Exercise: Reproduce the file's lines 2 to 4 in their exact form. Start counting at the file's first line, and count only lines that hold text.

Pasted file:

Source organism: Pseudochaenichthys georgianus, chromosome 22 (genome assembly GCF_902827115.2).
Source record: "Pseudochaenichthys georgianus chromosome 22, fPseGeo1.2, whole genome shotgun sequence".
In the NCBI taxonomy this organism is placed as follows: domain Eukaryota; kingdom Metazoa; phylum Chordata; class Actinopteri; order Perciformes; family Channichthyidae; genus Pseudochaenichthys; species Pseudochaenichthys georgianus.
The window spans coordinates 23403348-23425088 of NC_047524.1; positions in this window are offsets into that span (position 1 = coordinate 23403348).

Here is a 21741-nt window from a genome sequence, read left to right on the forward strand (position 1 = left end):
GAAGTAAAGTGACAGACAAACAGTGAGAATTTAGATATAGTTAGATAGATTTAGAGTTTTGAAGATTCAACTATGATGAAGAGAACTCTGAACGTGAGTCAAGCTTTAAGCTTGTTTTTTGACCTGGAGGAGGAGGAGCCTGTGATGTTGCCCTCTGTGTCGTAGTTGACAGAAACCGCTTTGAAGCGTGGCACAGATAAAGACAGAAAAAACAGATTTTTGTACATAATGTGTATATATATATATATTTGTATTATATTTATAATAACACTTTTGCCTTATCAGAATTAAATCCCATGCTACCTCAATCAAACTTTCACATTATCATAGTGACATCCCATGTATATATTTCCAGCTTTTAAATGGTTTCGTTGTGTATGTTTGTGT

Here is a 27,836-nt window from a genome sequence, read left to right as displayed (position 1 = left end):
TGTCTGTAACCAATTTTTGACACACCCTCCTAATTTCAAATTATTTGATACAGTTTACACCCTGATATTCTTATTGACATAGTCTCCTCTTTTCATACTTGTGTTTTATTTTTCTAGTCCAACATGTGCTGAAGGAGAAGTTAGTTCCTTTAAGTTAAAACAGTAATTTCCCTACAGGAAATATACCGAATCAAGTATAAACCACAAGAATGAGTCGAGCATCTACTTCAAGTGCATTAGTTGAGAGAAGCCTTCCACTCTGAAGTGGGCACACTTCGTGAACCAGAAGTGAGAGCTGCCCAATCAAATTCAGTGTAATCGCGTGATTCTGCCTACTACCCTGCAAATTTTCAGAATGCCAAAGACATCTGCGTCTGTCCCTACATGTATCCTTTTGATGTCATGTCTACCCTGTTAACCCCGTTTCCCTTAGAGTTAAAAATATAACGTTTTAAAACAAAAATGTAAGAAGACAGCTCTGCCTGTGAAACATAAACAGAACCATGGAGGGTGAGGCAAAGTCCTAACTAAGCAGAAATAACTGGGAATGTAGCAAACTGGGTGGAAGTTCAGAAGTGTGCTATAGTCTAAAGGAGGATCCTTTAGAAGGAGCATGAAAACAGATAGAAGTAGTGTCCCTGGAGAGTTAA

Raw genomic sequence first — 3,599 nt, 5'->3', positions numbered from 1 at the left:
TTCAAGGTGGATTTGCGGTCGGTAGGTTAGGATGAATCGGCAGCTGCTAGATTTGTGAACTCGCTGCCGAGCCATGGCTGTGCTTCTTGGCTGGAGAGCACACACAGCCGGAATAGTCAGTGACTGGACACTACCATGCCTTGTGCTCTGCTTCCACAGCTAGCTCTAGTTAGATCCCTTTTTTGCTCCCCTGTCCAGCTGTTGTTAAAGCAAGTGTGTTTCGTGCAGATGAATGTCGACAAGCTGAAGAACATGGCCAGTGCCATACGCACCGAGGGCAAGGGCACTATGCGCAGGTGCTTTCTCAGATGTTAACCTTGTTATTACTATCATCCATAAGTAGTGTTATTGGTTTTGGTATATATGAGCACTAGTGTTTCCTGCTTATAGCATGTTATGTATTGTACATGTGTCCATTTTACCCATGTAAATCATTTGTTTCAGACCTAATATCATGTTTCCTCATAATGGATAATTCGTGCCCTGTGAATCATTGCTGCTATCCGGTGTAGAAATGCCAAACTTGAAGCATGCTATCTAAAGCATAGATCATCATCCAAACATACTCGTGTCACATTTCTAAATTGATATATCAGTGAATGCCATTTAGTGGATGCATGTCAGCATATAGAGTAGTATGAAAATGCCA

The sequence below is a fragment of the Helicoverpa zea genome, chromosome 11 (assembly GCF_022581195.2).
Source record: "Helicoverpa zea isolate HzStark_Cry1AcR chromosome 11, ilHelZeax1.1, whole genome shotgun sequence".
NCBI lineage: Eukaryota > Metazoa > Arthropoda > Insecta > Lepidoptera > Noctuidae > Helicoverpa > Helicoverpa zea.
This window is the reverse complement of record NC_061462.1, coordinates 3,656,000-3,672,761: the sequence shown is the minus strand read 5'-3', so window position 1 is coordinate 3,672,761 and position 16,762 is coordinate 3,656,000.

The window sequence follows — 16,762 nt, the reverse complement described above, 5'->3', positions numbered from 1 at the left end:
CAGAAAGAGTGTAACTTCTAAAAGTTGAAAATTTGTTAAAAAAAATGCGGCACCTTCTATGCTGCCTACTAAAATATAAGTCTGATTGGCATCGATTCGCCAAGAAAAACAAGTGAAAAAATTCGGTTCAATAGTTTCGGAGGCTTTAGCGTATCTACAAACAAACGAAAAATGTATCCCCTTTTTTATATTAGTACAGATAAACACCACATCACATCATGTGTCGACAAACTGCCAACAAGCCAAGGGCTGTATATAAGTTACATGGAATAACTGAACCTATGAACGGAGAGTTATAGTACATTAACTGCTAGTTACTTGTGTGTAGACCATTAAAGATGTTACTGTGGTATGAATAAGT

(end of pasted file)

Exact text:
Source record: "Pseudochaenichthys georgianus chromosome 22, fPseGeo1.2, whole genome shotgun sequence".
In the NCBI taxonomy this organism is placed as follows: domain Eukaryota; kingdom Metazoa; phylum Chordata; class Actinopteri; order Perciformes; family Channichthyidae; genus Pseudochaenichthys; species Pseudochaenichthys georgianus.
The window spans coordinates 23403348-23425088 of NC_047524.1; positions in this window are offsets into that span (position 1 = coordinate 23403348).